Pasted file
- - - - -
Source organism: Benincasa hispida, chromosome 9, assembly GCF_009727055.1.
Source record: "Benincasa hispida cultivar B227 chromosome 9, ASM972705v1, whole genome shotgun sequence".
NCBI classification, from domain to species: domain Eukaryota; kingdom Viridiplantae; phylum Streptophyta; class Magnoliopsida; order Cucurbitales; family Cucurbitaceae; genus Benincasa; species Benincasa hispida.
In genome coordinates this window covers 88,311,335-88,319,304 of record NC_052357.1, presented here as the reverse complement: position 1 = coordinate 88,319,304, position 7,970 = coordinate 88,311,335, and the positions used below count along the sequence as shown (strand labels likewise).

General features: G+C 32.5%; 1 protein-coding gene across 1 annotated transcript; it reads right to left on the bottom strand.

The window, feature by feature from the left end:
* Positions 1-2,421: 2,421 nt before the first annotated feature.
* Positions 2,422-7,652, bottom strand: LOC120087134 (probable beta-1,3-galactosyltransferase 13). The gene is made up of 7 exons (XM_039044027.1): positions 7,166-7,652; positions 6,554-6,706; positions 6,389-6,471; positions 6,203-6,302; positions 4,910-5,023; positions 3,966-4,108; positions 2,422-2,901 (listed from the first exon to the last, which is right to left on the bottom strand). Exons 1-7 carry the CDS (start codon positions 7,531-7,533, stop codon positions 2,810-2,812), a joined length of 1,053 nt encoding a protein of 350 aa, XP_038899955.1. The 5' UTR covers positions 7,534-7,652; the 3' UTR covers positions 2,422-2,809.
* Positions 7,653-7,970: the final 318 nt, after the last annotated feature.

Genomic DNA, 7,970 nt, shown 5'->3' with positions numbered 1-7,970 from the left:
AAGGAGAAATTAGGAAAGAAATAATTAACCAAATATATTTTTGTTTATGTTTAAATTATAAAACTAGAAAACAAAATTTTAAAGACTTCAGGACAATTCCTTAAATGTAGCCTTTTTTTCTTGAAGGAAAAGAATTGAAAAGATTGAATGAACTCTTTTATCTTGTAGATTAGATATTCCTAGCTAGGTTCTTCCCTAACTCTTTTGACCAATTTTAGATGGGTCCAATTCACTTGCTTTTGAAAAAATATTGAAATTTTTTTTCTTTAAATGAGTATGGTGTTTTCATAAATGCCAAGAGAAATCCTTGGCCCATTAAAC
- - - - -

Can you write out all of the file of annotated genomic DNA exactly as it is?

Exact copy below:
Source organism: Benincasa hispida, chromosome 9, assembly GCF_009727055.1.
Source record: "Benincasa hispida cultivar B227 chromosome 9, ASM972705v1, whole genome shotgun sequence".
NCBI classification, from domain to species: domain Eukaryota; kingdom Viridiplantae; phylum Streptophyta; class Magnoliopsida; order Cucurbitales; family Cucurbitaceae; genus Benincasa; species Benincasa hispida.
In genome coordinates this window covers 88,311,335-88,319,304 of record NC_052357.1, presented here as the reverse complement: position 1 = coordinate 88,319,304, position 7,970 = coordinate 88,311,335, and the positions used below count along the sequence as shown (strand labels likewise).

General features: G+C 32.5%; 1 protein-coding gene across 1 annotated transcript; it reads right to left on the bottom strand.

The window, feature by feature from the left end:
* Positions 1-2,421: 2,421 nt before the first annotated feature.
* Positions 2,422-7,652, bottom strand: LOC120087134 (probable beta-1,3-galactosyltransferase 13). The gene is made up of 7 exons (XM_039044027.1): positions 7,166-7,652; positions 6,554-6,706; positions 6,389-6,471; positions 6,203-6,302; positions 4,910-5,023; positions 3,966-4,108; positions 2,422-2,901 (listed from the first exon to the last, which is right to left on the bottom strand). Exons 1-7 carry the CDS (start codon positions 7,531-7,533, stop codon positions 2,810-2,812), a joined length of 1,053 nt encoding a protein of 350 aa, XP_038899955.1. The 5' UTR covers positions 7,534-7,652; the 3' UTR covers positions 2,422-2,809.
* Positions 7,653-7,970: the final 318 nt, after the last annotated feature.

Genomic DNA, 7,970 nt, shown 5'->3' with positions numbered 1-7,970 from the left:
AAGGAGAAATTAGGAAAGAAATAATTAACCAAATATATTTTTGTTTATGTTTAAATTATAAAACTAGAAAACAAAATTTTAAAGACTTCAGGACAATTCCTTAAATGTAGCCTTTTTTTCTTGAAGGAAAAGAATTGAAAAGATTGAATGAACTCTTTTATCTTGTAGATTAGATATTCCTAGCTAGGTTCTTCCCTAACTCTTTTGACCAATTTTAGATGGGTCCAATTCACTTGCTTTTGAAAAAATATTGAAATTTTTTTTCTTTAAATGAGTATGGTGTTTTCATAAATGCCAAGAGAAATCCTTGGCCCATTAAAC